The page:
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Could life survive on Mars? Yes, expert says

McGill microbiologist looks at Martian-like environment on Earth and finds evidence of bacteria

Researchers at McGill's department of natural resources, the National Research Council of Canada, the University of Toronto and the SETI Institute have discovered that methane-eating bacteria survive in a highly unique spring located on Axel Heiberg Island in Canada's extreme North. Dr. Lyle Whyte, McGill University microbiologist explains that the Lost Hammer spring supports microbial life, that the spring is similar to possible past or present springs on Mars, and that therefore they too could support life.

The subzero water is so salty that it doesn't freeze despite the cold, and it has no consumable oxygen in it. There are, however, big bubbles of methane that come to the surface, which had provoked the researchers' curiosity as to whether the gas was being produced geologically or biologically and whether anything could survive in this extreme hypersaline subzero environment. "We were surprised that we did not find methanogenic bacteria that produce methane at Lost Hammer," Whyte said, "but we did find other very unique anaerobic organisms – organisms that survive by essentially eating methane and probably breathing sulfate instead of oxygen."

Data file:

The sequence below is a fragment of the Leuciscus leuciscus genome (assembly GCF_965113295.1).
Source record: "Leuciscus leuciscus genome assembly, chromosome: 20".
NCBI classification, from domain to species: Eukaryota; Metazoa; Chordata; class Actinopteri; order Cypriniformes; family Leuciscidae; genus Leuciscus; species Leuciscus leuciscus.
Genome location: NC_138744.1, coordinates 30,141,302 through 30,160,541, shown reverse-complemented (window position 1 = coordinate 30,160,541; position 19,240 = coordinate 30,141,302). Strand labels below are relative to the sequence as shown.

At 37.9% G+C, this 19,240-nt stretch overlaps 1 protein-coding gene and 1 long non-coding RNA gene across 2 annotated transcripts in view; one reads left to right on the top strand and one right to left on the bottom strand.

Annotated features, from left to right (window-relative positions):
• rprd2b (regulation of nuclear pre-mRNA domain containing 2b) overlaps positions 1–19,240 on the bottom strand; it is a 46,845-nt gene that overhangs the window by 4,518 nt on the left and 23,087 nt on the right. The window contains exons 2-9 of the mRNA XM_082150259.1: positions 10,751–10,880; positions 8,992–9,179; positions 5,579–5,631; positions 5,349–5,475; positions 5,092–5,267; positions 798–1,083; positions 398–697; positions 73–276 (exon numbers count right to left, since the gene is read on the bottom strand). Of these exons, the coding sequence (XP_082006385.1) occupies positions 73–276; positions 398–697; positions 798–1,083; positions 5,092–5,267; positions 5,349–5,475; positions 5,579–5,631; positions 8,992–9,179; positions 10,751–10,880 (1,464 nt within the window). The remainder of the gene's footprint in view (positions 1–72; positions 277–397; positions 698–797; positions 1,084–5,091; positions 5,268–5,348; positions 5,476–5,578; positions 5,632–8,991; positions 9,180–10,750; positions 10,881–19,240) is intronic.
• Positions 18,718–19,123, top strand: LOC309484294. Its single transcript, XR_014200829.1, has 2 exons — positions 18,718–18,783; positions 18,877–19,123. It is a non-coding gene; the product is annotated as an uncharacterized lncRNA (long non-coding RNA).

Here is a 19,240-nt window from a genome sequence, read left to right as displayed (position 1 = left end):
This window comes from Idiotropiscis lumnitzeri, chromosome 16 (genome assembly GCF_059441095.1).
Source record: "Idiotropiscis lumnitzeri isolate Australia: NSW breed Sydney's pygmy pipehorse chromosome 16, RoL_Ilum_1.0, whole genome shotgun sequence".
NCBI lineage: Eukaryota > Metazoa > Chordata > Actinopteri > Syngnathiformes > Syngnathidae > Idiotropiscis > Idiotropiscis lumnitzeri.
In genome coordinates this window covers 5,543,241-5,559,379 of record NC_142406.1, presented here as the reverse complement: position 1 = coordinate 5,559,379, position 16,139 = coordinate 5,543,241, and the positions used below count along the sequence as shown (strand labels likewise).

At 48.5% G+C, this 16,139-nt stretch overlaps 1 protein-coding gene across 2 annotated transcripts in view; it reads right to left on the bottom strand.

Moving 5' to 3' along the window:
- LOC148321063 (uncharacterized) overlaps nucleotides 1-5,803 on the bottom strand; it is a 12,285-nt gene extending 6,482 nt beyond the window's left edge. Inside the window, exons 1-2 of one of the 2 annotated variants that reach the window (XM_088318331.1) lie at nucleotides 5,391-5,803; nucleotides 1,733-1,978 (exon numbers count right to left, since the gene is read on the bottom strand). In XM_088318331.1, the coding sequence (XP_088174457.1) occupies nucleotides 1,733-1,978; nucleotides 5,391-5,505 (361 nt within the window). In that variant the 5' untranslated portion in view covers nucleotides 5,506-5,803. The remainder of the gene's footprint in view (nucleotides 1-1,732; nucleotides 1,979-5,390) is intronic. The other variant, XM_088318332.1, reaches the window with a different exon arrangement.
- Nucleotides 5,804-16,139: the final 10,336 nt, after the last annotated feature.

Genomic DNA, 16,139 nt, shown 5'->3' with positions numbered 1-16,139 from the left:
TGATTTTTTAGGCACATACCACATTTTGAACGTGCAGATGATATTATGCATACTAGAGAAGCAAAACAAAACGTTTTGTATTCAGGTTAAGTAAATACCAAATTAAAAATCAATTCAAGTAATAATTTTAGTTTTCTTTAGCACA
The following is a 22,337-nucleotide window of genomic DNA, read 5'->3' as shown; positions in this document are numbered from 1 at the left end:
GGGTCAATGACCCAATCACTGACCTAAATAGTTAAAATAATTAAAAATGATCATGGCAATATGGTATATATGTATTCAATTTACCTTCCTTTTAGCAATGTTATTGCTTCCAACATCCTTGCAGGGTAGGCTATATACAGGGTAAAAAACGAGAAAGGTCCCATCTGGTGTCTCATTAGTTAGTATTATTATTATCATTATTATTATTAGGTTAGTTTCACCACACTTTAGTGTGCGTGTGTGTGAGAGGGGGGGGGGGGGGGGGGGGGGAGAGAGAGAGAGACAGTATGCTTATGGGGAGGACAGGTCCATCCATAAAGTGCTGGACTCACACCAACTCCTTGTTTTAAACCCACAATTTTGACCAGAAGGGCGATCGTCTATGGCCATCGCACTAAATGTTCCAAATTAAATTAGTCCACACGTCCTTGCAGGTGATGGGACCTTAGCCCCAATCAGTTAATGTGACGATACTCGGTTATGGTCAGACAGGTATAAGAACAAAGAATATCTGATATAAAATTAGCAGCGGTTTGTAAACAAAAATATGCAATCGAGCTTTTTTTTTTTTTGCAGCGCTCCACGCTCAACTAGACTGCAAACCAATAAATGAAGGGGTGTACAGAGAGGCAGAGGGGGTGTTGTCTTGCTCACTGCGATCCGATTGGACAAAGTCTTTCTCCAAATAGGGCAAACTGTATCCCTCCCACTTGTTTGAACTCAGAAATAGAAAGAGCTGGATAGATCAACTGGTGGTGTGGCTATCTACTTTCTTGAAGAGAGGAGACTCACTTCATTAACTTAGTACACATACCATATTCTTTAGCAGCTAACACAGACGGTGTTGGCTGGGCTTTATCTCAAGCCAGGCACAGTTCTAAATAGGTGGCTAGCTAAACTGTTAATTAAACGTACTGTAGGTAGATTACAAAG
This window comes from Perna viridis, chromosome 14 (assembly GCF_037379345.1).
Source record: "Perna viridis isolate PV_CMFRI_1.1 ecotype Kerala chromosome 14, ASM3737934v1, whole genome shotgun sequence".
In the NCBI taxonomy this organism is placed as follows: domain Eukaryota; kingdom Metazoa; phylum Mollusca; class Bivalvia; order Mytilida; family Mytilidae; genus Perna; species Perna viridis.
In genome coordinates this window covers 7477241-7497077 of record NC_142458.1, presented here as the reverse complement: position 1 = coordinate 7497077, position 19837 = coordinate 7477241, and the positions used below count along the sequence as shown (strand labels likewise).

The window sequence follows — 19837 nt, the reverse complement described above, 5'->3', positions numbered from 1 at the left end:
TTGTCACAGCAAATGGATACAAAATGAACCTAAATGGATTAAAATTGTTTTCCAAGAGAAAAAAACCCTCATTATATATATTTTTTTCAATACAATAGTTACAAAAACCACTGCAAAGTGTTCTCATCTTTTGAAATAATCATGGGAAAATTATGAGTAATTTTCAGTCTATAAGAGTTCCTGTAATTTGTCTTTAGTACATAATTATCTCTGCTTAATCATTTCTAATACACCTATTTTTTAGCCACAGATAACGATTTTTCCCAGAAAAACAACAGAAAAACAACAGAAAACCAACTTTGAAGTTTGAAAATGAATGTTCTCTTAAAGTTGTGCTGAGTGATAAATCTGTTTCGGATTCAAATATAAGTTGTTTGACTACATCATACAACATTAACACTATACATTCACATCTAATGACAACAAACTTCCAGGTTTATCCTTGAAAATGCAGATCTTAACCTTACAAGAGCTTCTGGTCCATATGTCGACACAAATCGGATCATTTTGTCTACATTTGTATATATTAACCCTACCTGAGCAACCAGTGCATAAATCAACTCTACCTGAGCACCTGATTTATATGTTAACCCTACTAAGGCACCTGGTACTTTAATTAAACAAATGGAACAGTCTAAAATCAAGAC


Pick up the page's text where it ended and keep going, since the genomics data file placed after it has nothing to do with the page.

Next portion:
It has been very recently discovered that there is methane and frozen water on Mars. Photos taken by the Mars Orbiter show the formation of new gullies, but no one knows what is forming them. One answer is that there could be that there are springs like Lost Hammer on Mars. "The point of the research is that it doesn't matter where the methane is coming from," Whyte explained. "If you have a situation where you have very cold salty water, it could potentially support a microbial community, even in that extreme harsh environment." While Axel Heiberg is already an inhospitable place, the Lost Hammer spring is even more so. "There are places on Mars where the temperature reaches relatively warm -10 to 0 degrees and perhaps even above 0ºC," Whyte said, "and on Axel Heiberg it gets down to -50, easy. The Lost Hammer spring is the most extreme subzero and salty environment we've found. This site also provides a model of how a methane seep could form in a frozen world like Mars, providing a potential mechanism for the recently discovered Martian methane plumes."

The research was published in the International Society for Microbial Ecology Journal and received logistical support from McGill University's Arctic Research Station and the Canadian Polar Continental Shelf Project. Funding was received from NASA, the Natural Sciences and Engineering Research Council of Canada, and the Canadian Space Agency. Additional funding for student research was provided by the Department of Indian and Northern Affairs, and the Fonds Québécois de la Recherche sur la Nature et les Technologies.

William Raillant-Clark | EurekAlert!
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